Hello again! The past few months have been extremely busy for us! We moved (again), which was the major thing.
Now that we’re settled in our new house, we have a great space for homeschooling, and I couldn’t be more excited about it.
I found a great online Montessori training course (more on that in a later post), and I officially started building our class last night so we could begin lessons today.
Our setup is pretty simple right now. We have 2 sets of shelves and our child-sized table. I added a stool for me to sit on when presenting lessons. I used blue painters tape to create our line.
I’ve only put out 2 lessons (Object Transferring and Dry Pouring) and some mats.
Dexter was beside himself to get started on lessons. It was very difficult to hold his attention at first. We worked on some Grace and Courtesy lessons. He very quickly picked up the phrase “soon you will be able to…” and started repeating it back to me.
Even though he was antsy, he really enjoyed going through the Grace and Courtesy lessons. After I did my presentations, he would always begin his turn by saying, “Watch me carefully, and then you may have a turn!”
Presenting the hands-on lessons were more difficult. He was extremely eager to have his turn, and he talked and tried to grab the whole time. I wasn’t exactly sure how to handle that! So I’m going to have to ask my instructor about that and some of our other issues.
He did Object Transferring almost like I did it, which was encouraging. But he only wanted to do it in one direction, exercising one hand but not the other. I did wonder if I put too many of his glass marbles in the basket. Tonight, I will probably only leave 5-10 and see how that works.
So we moved on to Dry Pouring. I did my presentation, then returned the tray to the shelf. But when it was Dexter’s turn, we discovered the loaded tray was too heavy for him to carry! So he just grabbed the pitchers and took off! Later, I brought the tray to the table for him (when he wanted me to have a turn, I used it as an opportunity to present the lesson again), but I suppose we’ll need to find another solution. Either he needs lighter pitchers (those Pyrex measuring cups *are* heavy), or we need to do the lesson by putting down a mat and moving the pitchers over. I’m not really sure which is more desirable.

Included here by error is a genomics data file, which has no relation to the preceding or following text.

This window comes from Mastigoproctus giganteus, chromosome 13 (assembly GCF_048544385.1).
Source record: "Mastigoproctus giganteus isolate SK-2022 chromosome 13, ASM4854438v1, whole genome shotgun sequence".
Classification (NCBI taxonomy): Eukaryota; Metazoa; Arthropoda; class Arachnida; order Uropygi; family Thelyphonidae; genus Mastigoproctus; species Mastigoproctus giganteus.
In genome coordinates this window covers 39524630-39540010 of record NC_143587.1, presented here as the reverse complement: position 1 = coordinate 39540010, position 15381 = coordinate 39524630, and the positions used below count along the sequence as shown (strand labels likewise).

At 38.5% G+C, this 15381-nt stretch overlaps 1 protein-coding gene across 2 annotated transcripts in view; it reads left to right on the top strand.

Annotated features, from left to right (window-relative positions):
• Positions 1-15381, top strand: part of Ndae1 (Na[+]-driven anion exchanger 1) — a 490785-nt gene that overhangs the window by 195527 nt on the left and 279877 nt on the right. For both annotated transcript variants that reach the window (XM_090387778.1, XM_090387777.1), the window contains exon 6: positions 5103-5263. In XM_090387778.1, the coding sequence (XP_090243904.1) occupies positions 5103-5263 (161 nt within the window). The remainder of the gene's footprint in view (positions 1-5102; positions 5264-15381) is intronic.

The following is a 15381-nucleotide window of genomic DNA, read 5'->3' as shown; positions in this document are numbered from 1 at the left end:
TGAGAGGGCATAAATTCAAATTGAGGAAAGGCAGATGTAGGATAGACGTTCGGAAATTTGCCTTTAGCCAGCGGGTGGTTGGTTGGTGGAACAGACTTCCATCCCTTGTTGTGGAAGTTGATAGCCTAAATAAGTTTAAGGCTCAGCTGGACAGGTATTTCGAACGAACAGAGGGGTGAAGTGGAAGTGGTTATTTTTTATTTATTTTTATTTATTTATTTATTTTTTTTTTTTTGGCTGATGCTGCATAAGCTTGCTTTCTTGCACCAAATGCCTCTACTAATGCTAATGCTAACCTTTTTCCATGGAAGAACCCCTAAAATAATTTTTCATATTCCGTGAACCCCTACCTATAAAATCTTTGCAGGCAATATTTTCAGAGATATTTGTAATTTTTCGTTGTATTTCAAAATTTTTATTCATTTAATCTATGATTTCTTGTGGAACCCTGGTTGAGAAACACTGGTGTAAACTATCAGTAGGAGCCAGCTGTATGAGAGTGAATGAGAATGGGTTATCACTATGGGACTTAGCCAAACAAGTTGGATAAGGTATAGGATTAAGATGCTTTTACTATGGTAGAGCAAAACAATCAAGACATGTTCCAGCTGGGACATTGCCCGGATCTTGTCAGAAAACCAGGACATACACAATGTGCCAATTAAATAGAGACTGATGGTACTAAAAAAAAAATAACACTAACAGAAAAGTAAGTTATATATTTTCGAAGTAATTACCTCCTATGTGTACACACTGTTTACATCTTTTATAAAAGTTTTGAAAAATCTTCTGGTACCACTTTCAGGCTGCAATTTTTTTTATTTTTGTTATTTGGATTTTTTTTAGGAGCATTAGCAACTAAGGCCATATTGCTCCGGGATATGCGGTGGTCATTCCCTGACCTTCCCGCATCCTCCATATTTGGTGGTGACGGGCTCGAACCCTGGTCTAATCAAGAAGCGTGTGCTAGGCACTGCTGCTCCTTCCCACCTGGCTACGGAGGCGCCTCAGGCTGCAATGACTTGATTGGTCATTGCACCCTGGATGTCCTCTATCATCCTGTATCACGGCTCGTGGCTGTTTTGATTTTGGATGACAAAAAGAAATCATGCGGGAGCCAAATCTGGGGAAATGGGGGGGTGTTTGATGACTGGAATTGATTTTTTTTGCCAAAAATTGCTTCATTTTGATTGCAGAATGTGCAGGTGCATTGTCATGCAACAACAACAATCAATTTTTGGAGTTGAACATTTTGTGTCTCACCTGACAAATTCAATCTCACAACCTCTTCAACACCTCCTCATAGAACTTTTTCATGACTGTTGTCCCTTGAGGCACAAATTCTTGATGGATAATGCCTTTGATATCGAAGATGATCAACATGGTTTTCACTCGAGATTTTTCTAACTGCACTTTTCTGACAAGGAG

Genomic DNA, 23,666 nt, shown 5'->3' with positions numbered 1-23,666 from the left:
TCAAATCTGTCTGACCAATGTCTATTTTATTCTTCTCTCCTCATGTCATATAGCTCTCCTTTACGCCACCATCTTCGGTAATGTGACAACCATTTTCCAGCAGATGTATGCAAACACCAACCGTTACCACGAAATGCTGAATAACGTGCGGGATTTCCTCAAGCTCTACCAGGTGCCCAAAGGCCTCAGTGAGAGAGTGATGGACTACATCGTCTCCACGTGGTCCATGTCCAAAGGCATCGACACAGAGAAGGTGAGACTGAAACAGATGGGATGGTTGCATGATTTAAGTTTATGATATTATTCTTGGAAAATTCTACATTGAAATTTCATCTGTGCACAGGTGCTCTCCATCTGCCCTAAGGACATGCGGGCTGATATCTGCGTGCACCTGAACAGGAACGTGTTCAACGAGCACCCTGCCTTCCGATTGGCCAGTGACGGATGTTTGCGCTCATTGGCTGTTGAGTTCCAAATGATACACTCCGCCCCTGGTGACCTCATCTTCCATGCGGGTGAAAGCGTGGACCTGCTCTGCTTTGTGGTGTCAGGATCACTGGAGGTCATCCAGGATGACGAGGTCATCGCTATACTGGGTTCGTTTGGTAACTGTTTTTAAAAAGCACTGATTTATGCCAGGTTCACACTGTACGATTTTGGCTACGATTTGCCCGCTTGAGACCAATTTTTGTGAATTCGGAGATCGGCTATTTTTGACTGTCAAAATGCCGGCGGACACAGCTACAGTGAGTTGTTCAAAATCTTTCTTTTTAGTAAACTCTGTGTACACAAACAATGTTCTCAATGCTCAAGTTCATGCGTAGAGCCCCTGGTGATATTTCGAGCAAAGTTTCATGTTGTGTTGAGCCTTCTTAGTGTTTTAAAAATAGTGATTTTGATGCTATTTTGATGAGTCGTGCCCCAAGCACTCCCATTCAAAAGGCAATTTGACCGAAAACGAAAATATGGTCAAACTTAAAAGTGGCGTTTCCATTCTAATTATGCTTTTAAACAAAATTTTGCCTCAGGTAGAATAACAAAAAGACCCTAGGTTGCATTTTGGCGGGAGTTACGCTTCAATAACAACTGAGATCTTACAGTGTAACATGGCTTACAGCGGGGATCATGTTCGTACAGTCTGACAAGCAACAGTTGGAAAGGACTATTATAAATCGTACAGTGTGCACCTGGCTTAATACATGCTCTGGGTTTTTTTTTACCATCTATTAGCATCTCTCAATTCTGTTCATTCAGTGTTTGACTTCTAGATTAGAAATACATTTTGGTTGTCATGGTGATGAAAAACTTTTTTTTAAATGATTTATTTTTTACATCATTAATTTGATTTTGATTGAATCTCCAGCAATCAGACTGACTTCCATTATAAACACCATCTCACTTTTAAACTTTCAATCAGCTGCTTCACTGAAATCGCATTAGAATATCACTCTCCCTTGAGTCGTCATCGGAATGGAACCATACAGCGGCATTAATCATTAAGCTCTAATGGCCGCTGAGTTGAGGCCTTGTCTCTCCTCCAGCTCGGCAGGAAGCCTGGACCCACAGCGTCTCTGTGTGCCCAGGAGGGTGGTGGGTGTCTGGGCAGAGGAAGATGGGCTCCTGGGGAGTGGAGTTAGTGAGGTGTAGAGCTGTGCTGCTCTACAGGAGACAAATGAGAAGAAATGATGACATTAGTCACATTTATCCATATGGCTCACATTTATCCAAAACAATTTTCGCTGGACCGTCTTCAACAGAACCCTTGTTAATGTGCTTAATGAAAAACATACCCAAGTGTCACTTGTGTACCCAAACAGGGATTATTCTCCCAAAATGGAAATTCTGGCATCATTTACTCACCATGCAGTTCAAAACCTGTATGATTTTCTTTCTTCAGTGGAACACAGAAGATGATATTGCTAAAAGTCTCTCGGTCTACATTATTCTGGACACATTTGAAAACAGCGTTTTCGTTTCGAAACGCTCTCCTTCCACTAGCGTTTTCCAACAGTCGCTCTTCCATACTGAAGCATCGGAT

Overall, he did really well at pouring. He did decide to try to play in the kernels at one point. And then he went back to pouring. I think I said, “Soon, you will learn to pour without playing in the kernels!” and that seemed to be enough of a reminder for him.
I showed him to pour using 2 fingers for support on the pitcher, and he truly tried to do that, but just couldn’t figure out how to do it. So he used his whole hand. He also would sometimes rest his hand or the top pitcher on the bottom pitcher when pouring.
But he was happy with his work!
He did really want me to stay with him while he did everything, and I knew that would be an issue. So I set up my own workstation in the dining room, where I was in eyesight. Every time he asked me to come back to watch him work, I told him I had my own work to do, and he would go back to his task.
He did have a hard time accepting that we were not going to mix the 2 lessons. I explained to him that we would leave them separately, and that if he tried to pour the glass marbles they would likely break, and that soon I would give him a new thing to pour.
He was really able to work for almost an hour, which is probably pretty good for a first day. This wasn’t uninterrupted work, but he was at least interested in lessons for that long. After that he wanted to pretend the rolled work mats were light sabers and the marbles were batteries for the light sabers. Sigh.
My personal difficulty was staying positive and patient. Sometimes I didn’t know how to correct an issue without just saying, “Ok, we’re not going to do that”.
Hopefully things will go more smoothly tomorrow! I do know that it will take time for both of us to develop patience with this method.